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While some researchers see narcissistic leaders as arrogant and destined to fail, others claim that they are highly creative. Who’s right?
Maybe both, according to a team of researchers led by Emily Grijalva, an assistant visiting professor at the University of Illinois.
In a meta-analysis of more than 50 studies, the researchers found that narcissists—loosely defined as those with a grandiose sense of their own importance—are more likely to be selected for leadership positions.
The researchers then analyzed personality asssessments and performance evaluations from six data sets provided by a consulting firm.
While they didn’t find any direct link between narcissism and the leaders’ success, they did uncover a relationship between narcissism and leadership effectiveness that followed an inverted U-shape. The bosses with extremely high or extremely low levels of narcissism were poorer leaders.
"Very low levels of narcissism could actually lead to insecure or hesitant leaders," Grijalva says. "It would be difficult for those individuals to get people to follow them. At the same time, very high levels of narcissism could mean that you are a big jerk."
Grijalva believes that the best leaders have a sense of self-importance that lies somewhere between these extremes.
Yet study co-author Peter Harms, an assistant management professor at the University of Nebraska at Lincoln, cautions that "there’s not a magic cutoff." The appropriate level might vary by job—a naricisstic actor, for example, may fare better than an accountant.
Inappropriate levels might be revealed by a 360-degree performance review, since subordinates are more likely to witness the negative behavior, Harms says.
The study was published online in January 2014 prior to publication in Personnel Psychology.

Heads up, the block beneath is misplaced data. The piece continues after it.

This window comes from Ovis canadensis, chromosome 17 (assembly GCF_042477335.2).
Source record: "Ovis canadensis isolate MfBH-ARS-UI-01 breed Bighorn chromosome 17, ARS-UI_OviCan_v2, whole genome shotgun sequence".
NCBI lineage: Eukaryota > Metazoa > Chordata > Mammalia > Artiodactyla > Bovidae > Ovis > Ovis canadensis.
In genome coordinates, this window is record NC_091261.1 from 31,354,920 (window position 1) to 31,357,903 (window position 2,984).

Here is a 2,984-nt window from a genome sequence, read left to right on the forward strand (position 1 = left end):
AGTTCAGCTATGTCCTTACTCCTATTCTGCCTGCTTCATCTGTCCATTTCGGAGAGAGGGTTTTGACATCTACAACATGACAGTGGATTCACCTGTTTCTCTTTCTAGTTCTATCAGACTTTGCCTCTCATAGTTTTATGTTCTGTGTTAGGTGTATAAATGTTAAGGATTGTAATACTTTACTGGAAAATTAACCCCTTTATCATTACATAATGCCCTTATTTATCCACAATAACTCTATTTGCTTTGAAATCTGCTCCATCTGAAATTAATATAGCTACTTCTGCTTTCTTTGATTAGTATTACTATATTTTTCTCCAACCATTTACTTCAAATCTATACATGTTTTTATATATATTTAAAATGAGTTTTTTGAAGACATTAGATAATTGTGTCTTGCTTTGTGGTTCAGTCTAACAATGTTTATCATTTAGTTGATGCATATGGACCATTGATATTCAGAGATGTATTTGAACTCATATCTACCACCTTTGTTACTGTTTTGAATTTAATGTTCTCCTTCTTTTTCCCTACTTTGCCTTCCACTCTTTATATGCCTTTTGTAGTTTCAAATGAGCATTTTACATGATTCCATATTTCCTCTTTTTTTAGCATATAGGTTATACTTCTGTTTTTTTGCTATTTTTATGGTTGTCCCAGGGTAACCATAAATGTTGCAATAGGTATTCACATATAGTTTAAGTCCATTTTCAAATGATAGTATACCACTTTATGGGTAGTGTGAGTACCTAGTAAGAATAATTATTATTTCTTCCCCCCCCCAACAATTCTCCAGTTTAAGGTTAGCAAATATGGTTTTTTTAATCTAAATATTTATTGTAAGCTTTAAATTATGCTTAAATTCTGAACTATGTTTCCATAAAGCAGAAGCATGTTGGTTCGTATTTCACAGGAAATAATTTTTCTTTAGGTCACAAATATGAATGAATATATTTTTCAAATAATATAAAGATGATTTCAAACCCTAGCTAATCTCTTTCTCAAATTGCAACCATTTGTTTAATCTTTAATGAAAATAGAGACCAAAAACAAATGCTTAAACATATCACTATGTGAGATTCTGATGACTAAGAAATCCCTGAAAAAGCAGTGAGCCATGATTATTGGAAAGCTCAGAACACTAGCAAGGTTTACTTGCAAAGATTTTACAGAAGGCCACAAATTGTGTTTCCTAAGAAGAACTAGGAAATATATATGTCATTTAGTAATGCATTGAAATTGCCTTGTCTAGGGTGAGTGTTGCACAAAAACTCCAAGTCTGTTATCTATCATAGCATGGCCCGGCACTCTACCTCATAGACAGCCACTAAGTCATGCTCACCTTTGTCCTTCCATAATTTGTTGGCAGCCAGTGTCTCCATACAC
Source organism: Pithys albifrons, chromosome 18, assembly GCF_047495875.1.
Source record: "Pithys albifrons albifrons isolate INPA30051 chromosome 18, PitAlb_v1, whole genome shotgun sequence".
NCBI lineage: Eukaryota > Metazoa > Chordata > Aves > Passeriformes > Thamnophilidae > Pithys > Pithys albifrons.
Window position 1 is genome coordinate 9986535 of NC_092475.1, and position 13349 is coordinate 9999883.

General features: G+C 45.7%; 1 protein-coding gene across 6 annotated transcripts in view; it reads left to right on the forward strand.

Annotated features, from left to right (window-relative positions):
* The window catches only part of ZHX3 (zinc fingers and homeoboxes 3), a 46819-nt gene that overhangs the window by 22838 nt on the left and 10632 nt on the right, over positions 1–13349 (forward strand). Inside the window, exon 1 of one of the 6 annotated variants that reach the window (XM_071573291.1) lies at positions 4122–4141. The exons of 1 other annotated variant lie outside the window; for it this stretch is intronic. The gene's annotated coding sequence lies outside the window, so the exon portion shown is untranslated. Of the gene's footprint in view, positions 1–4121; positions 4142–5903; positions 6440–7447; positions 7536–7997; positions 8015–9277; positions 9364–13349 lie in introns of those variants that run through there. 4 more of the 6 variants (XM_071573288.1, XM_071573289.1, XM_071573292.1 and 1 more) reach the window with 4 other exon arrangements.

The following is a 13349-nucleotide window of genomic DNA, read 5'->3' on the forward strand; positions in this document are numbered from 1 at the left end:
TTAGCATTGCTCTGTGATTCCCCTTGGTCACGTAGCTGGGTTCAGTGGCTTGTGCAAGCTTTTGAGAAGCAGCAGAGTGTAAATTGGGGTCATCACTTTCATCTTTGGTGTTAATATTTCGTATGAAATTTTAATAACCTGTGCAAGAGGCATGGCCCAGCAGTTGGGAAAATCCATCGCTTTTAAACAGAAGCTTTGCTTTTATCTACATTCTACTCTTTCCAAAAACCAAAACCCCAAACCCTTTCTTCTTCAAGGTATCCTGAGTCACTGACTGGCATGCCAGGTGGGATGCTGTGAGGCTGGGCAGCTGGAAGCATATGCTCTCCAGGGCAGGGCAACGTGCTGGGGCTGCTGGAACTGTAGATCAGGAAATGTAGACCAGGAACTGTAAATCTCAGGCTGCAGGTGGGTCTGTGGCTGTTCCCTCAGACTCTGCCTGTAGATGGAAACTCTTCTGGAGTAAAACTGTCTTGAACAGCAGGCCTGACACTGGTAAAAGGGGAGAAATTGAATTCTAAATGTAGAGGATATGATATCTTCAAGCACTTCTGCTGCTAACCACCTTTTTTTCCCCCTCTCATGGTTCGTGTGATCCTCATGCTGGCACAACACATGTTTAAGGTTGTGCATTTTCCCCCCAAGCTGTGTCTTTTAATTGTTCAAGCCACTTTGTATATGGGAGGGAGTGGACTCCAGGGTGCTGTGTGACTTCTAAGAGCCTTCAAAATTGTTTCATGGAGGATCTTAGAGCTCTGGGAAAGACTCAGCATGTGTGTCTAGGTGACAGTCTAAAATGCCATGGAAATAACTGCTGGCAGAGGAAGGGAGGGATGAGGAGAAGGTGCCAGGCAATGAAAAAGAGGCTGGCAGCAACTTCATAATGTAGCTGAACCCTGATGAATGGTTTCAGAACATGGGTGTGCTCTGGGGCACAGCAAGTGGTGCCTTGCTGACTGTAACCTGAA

More than 50 million U.S. adults—1 in 4—have obtained educational credentials other than a college degree, according to the U.S. Census Bureau’s first-ever report on alternative credentials.
Of those, 11.2 million adults with no college education hold alternative credentials, which include professional certifications, licenses or educational certificates.
A professional certification or license is awarded by a certification body or licensing agency through an examination process. An educational certificate is typically bestowed by an educational institution based on a program of study.
For full-time workers who haven’t earned a bachelor’s degree, the credentials provide a boost in earnings, the report states. But some workers are less likely than others to obtain alternative credentials. Only 13 percent of Hispanics held professional certifications or licenses compared with 18 percent of blacks, 19 percent of Asians and 24 percent of non-Hispanic whites.
The report, Measuring Alternative Educational Credentials: 2012, which was released in January 2014, is the first of several waves of information on alternative credentials coming from government agencies in the next several years.
"We’re building a map of human capital development after high school. That’s really what we’re doing here," says Anthony Carnevale, director of Georgetown University’s Center on Education and the Workforce, who has studied the value of credentials. "This will tell employers what the labor supply looks like and, to the extent they get sophisticated about it, they can influence that."
Ultimately, policymakers and business leaders will be able to detect which training programs are more effective by tracing individual workers and how they fared in the labor market, Carnevale says.
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